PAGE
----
All eyes were now on Strasbourg proceedings, which were initiated in 1995, while the Conservatives were still in office.  It took seven years for the ECtHR to deliver a judgment, by which time Labour was now in government. 

The court held in effect that the Employment Relations Act 1999 did not go far enough to meet convention obligations.  According to the Strasbourg court, British law continued to be inadequate, first because protection from discrimination applied only on the ground of trade union membership or activities, but not also for the use of union services.

Secondly, British law was inadequate because it did not prohibit employers from making financial inducements to workers as a step towards de-recognition. The latter was said to violate the right of the workers induced, as well as - crucially - the union itself.

It was thus necessary for the Blair government to legislate again, this time to deal with the second bullet point above.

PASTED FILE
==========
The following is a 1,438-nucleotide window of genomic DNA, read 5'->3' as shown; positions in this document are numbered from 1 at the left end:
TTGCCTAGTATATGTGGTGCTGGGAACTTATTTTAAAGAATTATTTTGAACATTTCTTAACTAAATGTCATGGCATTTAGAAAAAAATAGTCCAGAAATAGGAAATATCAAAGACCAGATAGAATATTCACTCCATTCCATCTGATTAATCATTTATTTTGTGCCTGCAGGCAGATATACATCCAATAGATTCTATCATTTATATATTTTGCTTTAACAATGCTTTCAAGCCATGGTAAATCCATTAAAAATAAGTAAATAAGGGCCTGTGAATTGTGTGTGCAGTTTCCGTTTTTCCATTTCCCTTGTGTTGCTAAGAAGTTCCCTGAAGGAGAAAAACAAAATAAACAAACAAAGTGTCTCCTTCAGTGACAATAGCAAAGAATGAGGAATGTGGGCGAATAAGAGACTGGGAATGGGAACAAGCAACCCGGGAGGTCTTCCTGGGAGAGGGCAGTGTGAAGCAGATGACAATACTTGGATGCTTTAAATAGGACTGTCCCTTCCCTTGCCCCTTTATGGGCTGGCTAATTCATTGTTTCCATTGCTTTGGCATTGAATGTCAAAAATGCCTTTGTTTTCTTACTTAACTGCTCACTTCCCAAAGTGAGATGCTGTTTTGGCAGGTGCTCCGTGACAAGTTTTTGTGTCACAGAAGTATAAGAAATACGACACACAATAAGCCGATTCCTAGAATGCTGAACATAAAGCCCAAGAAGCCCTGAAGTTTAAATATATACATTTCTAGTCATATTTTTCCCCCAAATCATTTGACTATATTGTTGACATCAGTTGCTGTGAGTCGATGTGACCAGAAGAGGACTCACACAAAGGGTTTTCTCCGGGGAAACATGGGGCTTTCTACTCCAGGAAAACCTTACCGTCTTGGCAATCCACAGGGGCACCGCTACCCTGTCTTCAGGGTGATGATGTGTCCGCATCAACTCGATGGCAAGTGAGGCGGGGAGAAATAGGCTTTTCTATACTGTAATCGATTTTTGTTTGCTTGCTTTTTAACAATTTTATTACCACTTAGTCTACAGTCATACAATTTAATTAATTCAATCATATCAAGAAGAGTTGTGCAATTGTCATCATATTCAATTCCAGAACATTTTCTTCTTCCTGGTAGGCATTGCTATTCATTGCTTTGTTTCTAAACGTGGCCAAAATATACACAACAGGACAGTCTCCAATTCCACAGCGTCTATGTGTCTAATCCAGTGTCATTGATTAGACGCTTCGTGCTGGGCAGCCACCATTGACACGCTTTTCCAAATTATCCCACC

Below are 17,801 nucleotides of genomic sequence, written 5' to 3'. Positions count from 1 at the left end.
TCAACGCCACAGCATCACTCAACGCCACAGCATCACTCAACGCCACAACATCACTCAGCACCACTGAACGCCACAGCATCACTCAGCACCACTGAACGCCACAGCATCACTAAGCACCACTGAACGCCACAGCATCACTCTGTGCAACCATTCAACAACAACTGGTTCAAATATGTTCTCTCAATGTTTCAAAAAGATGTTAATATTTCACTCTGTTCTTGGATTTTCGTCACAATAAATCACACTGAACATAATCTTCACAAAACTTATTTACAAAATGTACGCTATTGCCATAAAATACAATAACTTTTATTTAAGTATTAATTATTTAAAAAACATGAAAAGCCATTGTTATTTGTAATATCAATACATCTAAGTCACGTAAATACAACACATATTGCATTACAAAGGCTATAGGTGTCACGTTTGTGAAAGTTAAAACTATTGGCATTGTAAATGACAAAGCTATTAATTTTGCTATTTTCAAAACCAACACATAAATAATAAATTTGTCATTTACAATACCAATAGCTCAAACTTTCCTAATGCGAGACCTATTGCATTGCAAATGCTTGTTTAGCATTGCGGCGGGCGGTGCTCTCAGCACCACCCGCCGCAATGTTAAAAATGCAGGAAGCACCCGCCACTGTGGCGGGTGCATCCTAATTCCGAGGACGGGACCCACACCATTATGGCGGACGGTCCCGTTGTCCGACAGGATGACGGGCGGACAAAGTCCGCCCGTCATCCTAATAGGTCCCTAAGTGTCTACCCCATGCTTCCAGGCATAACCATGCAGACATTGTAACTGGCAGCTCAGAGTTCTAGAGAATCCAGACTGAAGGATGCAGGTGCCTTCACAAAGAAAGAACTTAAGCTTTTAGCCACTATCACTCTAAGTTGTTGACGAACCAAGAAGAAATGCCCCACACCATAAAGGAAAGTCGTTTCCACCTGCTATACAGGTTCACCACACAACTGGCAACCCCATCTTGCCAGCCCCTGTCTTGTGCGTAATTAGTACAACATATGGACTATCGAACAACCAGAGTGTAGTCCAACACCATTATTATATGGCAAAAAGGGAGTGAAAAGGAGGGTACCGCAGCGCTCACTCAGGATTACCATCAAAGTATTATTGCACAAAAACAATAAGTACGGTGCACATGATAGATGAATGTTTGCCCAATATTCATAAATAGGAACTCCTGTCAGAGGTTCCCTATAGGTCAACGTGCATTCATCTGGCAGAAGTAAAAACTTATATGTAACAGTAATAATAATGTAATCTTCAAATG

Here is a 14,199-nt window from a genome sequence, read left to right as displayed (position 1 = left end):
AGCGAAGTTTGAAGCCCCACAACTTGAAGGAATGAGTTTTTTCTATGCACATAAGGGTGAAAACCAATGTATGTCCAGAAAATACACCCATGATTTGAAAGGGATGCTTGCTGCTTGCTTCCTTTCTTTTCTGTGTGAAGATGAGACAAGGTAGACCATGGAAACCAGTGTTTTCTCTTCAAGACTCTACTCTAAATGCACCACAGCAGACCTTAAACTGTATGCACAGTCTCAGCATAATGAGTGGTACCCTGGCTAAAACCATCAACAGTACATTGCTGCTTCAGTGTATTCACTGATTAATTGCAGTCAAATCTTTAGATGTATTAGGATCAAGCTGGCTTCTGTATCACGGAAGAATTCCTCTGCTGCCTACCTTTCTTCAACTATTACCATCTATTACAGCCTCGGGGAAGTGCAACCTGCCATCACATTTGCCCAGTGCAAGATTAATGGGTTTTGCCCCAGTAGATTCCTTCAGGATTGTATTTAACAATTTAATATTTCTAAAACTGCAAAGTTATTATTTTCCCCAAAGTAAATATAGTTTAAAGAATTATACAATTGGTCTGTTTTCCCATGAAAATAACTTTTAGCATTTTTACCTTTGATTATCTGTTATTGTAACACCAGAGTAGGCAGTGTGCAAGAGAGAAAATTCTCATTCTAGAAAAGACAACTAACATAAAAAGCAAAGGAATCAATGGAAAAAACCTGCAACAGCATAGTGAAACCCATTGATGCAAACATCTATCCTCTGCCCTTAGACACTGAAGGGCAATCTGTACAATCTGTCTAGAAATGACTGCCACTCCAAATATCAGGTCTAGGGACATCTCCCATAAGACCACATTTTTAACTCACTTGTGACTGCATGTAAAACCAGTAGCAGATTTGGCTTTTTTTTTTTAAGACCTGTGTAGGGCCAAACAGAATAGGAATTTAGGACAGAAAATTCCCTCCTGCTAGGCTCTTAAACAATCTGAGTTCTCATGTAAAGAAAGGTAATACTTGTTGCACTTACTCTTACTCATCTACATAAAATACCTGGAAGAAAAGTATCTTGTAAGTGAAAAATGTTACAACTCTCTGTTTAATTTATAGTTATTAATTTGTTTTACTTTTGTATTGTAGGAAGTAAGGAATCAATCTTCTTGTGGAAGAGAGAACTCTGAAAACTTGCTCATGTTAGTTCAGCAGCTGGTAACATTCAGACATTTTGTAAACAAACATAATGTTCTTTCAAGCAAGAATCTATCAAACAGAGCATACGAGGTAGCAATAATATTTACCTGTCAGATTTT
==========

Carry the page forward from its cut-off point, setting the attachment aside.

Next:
This was done in the Employment Relations Act 2004, which introduced what is now the Trade Union and Labour Relations (Consolidation) Act 1992, ss 145A-145F.

As a result, workers now have the right not to suffer a detriment for using the services of a trade union, and, in what is awkward drafting, they also have the right not to suffer an inducement to give up various union rights set out in the legislation.

But while welcome, it remains an open question whether this second round of legislation goes far enough to meet the requirements of the Strasbourg decision, as was pointed out at the time by Parliament’s human rights select committee.

Indeed, and perhaps as a result of a drafting oversight, it is even contestable whether the legislation would cover the facts of the Wilson case itself were they ever to be repeated.